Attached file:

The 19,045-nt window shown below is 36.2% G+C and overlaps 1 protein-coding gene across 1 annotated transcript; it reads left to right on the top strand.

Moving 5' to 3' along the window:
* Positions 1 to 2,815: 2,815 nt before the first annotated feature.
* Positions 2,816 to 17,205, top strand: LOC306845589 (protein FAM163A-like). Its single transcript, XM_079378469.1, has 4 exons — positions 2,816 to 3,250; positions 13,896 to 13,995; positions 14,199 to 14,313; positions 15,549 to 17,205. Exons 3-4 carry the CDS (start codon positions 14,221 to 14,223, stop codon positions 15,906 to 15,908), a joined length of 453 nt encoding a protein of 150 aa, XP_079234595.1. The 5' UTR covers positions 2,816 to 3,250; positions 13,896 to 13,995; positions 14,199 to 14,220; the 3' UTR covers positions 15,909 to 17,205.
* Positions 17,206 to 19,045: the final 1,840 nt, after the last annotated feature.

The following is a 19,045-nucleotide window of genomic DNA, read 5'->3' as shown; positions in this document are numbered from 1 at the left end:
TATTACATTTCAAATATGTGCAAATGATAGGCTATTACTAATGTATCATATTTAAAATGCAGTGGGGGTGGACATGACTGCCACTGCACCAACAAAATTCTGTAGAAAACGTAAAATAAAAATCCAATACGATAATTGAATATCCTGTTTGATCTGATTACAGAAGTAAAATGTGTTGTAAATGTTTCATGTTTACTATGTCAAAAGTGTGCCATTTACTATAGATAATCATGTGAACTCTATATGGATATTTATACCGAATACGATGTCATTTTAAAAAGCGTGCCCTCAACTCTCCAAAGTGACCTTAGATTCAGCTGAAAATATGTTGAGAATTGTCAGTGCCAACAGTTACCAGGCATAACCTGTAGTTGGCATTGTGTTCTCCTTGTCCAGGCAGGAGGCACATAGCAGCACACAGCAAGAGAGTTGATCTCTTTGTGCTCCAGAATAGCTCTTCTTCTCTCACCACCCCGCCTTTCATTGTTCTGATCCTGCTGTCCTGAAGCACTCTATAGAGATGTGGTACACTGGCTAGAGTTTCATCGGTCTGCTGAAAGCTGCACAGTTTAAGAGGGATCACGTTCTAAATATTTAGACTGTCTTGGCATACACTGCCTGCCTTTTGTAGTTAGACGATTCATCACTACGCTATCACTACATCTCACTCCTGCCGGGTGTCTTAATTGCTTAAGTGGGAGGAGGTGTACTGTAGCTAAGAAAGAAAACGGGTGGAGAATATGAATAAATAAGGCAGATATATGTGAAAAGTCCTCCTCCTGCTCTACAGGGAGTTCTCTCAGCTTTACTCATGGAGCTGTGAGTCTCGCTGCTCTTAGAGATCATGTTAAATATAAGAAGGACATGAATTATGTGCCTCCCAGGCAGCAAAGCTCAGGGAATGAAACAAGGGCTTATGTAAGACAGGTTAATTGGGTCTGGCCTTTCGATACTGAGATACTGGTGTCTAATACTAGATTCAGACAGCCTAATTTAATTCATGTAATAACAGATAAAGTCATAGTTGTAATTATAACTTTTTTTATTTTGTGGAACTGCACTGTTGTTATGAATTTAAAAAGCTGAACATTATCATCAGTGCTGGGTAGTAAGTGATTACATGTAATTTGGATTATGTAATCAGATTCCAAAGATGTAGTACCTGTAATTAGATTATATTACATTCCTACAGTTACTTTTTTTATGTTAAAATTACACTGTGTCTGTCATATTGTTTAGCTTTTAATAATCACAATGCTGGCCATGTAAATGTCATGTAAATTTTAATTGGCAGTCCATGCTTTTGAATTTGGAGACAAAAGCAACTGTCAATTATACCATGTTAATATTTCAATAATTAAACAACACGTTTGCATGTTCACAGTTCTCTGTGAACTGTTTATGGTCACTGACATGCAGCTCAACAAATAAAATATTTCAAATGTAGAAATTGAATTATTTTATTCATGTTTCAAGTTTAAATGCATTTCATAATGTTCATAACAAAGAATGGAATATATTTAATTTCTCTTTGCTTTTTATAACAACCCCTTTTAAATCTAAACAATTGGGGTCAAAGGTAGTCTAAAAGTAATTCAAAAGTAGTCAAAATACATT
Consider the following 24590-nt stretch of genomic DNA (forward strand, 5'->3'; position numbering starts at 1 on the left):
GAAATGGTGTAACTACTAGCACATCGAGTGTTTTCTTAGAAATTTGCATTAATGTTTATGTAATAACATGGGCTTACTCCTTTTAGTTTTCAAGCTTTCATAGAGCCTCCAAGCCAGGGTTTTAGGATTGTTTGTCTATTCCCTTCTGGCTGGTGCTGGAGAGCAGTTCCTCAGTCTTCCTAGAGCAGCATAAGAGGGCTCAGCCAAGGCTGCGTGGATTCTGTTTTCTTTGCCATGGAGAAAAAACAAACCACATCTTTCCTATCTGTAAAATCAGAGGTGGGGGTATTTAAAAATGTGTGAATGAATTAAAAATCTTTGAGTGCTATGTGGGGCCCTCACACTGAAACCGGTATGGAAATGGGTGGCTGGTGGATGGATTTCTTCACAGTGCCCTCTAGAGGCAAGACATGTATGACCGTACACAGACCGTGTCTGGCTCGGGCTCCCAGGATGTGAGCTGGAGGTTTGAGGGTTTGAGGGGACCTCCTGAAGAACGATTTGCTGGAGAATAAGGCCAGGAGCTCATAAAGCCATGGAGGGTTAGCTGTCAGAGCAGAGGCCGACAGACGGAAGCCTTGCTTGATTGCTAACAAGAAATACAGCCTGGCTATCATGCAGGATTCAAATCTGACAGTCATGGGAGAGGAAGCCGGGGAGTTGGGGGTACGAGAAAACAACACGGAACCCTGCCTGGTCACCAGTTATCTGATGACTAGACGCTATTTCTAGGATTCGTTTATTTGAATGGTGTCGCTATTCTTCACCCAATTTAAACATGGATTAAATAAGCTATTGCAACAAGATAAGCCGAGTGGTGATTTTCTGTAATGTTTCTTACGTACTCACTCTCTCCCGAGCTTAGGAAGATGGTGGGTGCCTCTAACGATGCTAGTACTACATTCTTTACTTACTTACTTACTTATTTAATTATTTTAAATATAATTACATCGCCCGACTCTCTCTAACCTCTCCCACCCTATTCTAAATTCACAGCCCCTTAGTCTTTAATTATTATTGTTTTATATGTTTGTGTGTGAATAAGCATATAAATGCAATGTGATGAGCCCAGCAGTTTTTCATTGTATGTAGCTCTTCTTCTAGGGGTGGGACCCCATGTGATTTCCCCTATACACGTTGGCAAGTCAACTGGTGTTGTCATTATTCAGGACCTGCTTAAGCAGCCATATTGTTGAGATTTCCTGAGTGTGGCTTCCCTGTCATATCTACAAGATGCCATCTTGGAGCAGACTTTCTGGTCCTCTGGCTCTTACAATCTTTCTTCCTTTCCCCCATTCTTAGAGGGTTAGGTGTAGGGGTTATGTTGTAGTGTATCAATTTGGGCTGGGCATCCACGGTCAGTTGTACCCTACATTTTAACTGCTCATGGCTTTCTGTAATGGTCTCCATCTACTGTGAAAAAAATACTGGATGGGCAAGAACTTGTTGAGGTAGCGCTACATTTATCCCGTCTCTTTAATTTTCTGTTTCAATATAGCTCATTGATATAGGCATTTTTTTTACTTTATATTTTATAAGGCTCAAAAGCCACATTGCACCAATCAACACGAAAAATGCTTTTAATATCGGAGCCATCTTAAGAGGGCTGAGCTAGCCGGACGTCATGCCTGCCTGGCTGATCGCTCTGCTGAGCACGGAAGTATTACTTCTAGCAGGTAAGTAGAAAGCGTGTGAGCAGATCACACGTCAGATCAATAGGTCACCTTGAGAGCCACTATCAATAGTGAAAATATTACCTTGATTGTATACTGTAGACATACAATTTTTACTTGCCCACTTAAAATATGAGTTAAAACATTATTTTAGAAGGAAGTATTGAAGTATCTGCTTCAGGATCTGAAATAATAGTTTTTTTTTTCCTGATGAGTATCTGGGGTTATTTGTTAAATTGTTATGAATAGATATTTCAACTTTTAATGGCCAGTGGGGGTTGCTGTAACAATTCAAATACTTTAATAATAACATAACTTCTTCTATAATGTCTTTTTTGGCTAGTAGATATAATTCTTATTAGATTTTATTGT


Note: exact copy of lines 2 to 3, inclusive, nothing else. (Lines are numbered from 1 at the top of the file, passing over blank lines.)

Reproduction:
Moving 5' to 3' along the window:
* Positions 1 to 2,815: 2,815 nt before the first annotated feature.